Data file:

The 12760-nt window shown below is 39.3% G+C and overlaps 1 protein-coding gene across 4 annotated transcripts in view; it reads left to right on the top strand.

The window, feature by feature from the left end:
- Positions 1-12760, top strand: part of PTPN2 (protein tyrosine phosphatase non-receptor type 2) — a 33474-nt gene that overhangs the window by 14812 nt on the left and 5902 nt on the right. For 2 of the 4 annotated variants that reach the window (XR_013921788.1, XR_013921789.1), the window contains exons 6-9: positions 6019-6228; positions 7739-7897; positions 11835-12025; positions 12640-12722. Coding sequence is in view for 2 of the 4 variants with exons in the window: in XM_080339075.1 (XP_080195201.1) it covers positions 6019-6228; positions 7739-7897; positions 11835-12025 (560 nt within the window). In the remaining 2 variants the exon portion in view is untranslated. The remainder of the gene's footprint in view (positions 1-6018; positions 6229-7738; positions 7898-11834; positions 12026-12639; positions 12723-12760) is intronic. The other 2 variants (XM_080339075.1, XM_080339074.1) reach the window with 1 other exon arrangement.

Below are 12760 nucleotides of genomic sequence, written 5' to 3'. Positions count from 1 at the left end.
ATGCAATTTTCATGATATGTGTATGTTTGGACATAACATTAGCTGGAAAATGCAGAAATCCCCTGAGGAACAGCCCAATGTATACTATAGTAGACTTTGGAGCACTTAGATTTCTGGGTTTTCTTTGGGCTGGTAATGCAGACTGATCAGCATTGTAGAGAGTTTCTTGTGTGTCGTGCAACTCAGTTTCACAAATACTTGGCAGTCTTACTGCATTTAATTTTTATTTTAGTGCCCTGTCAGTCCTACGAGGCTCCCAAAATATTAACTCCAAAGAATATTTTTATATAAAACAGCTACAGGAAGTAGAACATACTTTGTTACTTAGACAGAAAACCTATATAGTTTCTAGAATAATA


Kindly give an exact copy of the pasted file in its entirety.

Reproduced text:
The 12760-nt window shown below is 39.3% G+C and overlaps 1 protein-coding gene across 4 annotated transcripts in view; it reads left to right on the top strand.

The window, feature by feature from the left end:
- Positions 1-12760, top strand: part of PTPN2 (protein tyrosine phosphatase non-receptor type 2) — a 33474-nt gene that overhangs the window by 14812 nt on the left and 5902 nt on the right. For 2 of the 4 annotated variants that reach the window (XR_013921788.1, XR_013921789.1), the window contains exons 6-9: positions 6019-6228; positions 7739-7897; positions 11835-12025; positions 12640-12722. Coding sequence is in view for 2 of the 4 variants with exons in the window: in XM_080339075.1 (XP_080195201.1) it covers positions 6019-6228; positions 7739-7897; positions 11835-12025 (560 nt within the window). In the remaining 2 variants the exon portion in view is untranslated. The remainder of the gene's footprint in view (positions 1-6018; positions 6229-7738; positions 7898-11834; positions 12026-12639; positions 12723-12760) is intronic. The other 2 variants (XM_080339075.1, XM_080339074.1) reach the window with 1 other exon arrangement.

Below are 12760 nucleotides of genomic sequence, written 5' to 3'. Positions count from 1 at the left end.
ATGCAATTTTCATGATATGTGTATGTTTGGACATAACATTAGCTGGAAAATGCAGAAATCCCCTGAGGAACAGCCCAATGTATACTATAGTAGACTTTGGAGCACTTAGATTTCTGGGTTTTCTTTGGGCTGGTAATGCAGACTGATCAGCATTGTAGAGAGTTTCTTGTGTGTCGTGCAACTCAGTTTCACAAATACTTGGCAGTCTTACTGCATTTAATTTTTATTTTAGTGCCCTGTCAGTCCTACGAGGCTCCCAAAATATTAACTCCAAAGAATATTTTTATATAAAACAGCTACAGGAAGTAGAACATACTTTGTTACTTAGACAGAAAACCTATATAGTTTCTAGAATAATA